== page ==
But Porter sent a May 14 email to the Gwinnett county attorney and the attorney for the Gwinnett Municipal Association saying the law does not refer to the collection of fees for solid waste, storm water or streetlights and that she would not collect those charges for the cities unless she was paid extra to do so.
Berkeley Lake doesn’t collect additional fees, but is considering an additional $1 per-parcel fee. Dacula and Peachtree Corners are in talks over a potential $2 parcel fee for Porter to collect there.
Grayson’s contract does not include the additional fees and it was the only one voted on Tuesday by the Gwinnett County Commission.
“We’re grateful for being that test case,” Wilkerson said.
“It means a lot to our citizens not to pay that additional fee,” she added, saying she has not heard from Porter about whether she would collect for the city without the fees. “It’s just not right.”
If fees are paid in contracts with the other three cities, Porter’s salary would increase by $34,000. All three are still in negotiations with the tax commissioner, Gwinnett County attorney Mike Ludwiczak said Tuesday.
Four other Gwinnett cities — Lawrenceville, Lilburn, Snellville and Sugar Hill — decided to collect their own taxes after receiving Porter’s original fee request before the state law was passed.
The state law also names Fulton County, where Tax Commissioner Arthur Ferdinand has engaged in the practice for years. But the law won’t affect existing contracts with Ferdinand’s office.
Porter said in the May 14 email that any special collection of storm water, solid waste or streetlight fees “will require a separate contract between each city and the tax commissioner at a per parcel rate determined by the tax commissioner.”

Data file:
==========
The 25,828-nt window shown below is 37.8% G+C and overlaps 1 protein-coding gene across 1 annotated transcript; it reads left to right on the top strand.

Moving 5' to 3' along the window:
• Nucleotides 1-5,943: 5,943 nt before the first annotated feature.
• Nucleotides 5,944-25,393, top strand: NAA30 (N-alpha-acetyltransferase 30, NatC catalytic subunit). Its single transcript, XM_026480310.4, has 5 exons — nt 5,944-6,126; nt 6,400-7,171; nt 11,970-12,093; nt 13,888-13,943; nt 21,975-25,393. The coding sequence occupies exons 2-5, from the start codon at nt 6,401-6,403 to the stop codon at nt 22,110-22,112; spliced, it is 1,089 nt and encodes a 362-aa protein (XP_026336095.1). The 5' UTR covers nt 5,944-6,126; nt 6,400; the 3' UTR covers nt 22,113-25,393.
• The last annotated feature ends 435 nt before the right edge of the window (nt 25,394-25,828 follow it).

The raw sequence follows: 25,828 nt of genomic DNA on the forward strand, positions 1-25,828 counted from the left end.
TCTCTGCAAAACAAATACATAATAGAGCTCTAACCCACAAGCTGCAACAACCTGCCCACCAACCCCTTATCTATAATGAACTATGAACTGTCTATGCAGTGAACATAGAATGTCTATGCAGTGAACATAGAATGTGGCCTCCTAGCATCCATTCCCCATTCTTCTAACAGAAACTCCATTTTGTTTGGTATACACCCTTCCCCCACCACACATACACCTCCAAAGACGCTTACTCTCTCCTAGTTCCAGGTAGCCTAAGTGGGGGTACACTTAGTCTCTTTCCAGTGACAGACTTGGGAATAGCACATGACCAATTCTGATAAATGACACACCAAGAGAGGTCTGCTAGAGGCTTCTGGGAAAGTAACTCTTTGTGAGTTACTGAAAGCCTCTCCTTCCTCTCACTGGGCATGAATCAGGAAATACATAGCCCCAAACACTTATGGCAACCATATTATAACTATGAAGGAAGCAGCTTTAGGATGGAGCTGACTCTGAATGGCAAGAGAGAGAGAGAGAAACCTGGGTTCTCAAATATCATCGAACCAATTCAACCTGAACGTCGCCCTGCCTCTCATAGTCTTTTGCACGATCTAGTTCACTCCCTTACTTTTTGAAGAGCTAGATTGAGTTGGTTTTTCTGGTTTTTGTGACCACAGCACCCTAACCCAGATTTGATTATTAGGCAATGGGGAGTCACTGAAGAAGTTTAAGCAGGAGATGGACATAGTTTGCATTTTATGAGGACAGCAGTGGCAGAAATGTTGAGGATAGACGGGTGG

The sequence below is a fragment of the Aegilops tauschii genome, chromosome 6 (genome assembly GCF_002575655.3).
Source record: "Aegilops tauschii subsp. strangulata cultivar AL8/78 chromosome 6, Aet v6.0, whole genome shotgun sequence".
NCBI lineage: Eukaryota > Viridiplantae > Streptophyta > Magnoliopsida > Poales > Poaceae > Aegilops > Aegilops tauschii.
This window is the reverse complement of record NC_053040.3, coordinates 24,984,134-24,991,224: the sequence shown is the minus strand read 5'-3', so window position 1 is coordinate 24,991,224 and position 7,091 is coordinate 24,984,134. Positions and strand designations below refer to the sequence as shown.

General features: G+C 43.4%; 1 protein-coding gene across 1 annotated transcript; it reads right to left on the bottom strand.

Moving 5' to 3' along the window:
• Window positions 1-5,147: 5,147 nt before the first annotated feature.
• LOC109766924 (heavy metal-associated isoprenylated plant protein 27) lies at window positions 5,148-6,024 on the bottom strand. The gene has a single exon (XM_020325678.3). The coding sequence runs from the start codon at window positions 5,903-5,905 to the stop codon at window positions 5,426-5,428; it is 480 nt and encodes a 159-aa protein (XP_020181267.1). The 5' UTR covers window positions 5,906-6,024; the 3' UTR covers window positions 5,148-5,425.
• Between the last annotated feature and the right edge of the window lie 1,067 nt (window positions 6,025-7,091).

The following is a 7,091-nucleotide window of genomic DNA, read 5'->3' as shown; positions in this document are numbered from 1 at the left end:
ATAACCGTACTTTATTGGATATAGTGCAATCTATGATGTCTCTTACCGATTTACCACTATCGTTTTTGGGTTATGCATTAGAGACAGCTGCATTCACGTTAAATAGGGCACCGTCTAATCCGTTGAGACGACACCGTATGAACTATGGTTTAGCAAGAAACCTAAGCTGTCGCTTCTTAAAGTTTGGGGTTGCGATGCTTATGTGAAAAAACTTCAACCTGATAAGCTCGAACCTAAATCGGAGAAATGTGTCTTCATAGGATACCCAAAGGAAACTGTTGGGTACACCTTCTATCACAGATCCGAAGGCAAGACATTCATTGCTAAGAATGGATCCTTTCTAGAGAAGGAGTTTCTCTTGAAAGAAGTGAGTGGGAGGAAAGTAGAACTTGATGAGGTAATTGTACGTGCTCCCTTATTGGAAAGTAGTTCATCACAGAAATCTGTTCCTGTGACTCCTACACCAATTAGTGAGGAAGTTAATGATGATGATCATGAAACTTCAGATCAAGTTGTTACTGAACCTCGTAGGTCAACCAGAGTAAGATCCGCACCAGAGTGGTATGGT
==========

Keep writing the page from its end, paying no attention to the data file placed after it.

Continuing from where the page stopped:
The email also said Porter did not waive her right to contest the constitutionality of the new law.
Emails show Porter tried to negotiate a lower per-parcel rate with Grayson and Berkeley Lake after the law was signed. Berkeley Lake’s $1-per-parcel agreement would net Porter an additional $1,308, while $2-per-parcel agreements would allow her to collect $27,532 from Peachtree Corners and $5,454 from Dacula.
“Dacula, Peachtree Corners and Berkeley Lake found it to their benefit at this time to have the tax commissioner be a party” to the agreements, Ludwiczak said.
The law, he said, doesn’t preclude Porter from being a party to the contracts — it just doesn’t require it.
Porter had previously denied negotiating with the cities.
Her deputy said in emails last week that agreements would need to be reached before Tuesday in order to complete the billing of city taxes. Ludwiczak said Tuesday that the two-week delay would not cause any problems.